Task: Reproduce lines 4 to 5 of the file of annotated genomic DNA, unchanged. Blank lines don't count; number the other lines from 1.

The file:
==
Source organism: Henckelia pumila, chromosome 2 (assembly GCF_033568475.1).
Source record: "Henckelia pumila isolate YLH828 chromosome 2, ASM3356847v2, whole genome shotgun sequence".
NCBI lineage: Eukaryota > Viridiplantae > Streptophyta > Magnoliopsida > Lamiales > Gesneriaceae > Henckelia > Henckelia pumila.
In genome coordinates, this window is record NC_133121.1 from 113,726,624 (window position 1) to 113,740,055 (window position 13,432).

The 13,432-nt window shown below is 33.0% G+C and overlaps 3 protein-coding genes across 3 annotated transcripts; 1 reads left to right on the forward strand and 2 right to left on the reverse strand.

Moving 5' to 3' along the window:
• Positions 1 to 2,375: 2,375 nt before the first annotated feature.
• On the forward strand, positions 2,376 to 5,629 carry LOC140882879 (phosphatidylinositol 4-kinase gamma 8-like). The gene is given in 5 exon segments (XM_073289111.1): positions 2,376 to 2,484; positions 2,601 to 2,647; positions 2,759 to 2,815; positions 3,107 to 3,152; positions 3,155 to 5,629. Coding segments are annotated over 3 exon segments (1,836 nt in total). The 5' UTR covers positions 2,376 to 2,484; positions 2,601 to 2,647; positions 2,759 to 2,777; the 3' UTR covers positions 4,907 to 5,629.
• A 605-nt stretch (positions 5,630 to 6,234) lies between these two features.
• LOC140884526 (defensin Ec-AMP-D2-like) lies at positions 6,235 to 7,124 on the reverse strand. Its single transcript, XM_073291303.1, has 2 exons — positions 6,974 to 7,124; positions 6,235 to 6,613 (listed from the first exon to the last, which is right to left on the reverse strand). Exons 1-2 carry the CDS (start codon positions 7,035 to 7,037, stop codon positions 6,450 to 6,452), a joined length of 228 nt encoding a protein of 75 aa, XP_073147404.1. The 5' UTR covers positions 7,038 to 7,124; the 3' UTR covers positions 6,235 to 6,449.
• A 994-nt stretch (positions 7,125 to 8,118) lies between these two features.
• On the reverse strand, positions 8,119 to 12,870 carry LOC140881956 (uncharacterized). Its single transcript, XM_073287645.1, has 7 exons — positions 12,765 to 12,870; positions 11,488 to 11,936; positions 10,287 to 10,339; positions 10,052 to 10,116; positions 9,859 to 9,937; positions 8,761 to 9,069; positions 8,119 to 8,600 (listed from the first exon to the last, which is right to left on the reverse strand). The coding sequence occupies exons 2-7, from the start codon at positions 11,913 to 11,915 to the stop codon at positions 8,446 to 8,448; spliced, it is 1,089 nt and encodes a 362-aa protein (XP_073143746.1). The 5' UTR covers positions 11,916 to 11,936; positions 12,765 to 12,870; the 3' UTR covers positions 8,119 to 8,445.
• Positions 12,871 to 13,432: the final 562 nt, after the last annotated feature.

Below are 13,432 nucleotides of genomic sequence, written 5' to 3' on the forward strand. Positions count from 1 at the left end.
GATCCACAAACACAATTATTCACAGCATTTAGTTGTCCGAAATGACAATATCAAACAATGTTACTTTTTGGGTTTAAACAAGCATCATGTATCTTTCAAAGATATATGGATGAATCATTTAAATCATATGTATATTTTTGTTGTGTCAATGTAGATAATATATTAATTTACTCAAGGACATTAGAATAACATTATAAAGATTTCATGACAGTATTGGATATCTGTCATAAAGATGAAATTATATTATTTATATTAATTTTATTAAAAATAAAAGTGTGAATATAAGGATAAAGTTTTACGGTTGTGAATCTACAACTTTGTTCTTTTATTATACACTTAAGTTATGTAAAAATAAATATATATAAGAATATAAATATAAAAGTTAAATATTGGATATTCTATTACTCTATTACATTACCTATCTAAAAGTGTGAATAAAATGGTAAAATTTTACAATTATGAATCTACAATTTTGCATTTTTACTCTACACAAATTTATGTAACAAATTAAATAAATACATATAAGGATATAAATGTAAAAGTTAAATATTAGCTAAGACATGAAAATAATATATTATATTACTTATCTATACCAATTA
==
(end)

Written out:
In genome coordinates, this window is record NC_133121.1 from 113,726,624 (window position 1) to 113,740,055 (window position 13,432).

The 13,432-nt window shown below is 33.0% G+C and overlaps 3 protein-coding genes across 3 annotated transcripts; 1 reads left to right on the forward strand and 2 right to left on the reverse strand.